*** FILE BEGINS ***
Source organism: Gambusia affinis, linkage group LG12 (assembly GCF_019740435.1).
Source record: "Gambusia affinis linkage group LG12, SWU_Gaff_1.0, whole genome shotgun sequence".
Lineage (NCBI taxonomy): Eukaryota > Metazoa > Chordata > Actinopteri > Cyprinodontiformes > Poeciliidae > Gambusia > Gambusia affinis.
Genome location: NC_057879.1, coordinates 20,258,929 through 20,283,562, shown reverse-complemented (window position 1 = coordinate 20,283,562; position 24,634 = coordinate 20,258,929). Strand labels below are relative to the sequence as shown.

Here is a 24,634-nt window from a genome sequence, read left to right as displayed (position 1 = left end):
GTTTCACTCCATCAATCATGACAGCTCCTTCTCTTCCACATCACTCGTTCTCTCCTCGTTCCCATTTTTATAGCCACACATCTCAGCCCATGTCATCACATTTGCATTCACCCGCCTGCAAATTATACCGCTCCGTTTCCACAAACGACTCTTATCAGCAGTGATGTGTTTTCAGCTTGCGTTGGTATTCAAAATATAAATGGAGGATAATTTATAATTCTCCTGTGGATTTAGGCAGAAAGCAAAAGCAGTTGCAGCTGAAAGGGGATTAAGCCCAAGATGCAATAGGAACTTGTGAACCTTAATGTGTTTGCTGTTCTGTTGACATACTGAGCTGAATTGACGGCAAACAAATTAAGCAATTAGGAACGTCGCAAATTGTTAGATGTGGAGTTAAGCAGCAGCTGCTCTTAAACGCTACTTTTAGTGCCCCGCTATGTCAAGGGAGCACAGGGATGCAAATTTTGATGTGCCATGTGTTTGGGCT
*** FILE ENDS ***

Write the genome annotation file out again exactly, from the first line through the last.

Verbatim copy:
Source organism: Gambusia affinis, linkage group LG12 (assembly GCF_019740435.1).
Source record: "Gambusia affinis linkage group LG12, SWU_Gaff_1.0, whole genome shotgun sequence".
Lineage (NCBI taxonomy): Eukaryota > Metazoa > Chordata > Actinopteri > Cyprinodontiformes > Poeciliidae > Gambusia > Gambusia affinis.
Genome location: NC_057879.1, coordinates 20,258,929 through 20,283,562, shown reverse-complemented (window position 1 = coordinate 20,283,562; position 24,634 = coordinate 20,258,929). Strand labels below are relative to the sequence as shown.

Here is a 24,634-nt window from a genome sequence, read left to right as displayed (position 1 = left end):
GTTTCACTCCATCAATCATGACAGCTCCTTCTCTTCCACATCACTCGTTCTCTCCTCGTTCCCATTTTTATAGCCACACATCTCAGCCCATGTCATCACATTTGCATTCACCCGCCTGCAAATTATACCGCTCCGTTTCCACAAACGACTCTTATCAGCAGTGATGTGTTTTCAGCTTGCGTTGGTATTCAAAATATAAATGGAGGATAATTTATAATTCTCCTGTGGATTTAGGCAGAAAGCAAAAGCAGTTGCAGCTGAAAGGGGATTAAGCCCAAGATGCAATAGGAACTTGTGAACCTTAATGTGTTTGCTGTTCTGTTGACATACTGAGCTGAATTGACGGCAAACAAATTAAGCAATTAGGAACGTCGCAAATTGTTAGATGTGGAGTTAAGCAGCAGCTGCTCTTAAACGCTACTTTTAGTGCCCCGCTATGTCAAGGGAGCACAGGGATGCAAATTTTGATGTGCCATGTGTTTGGGCT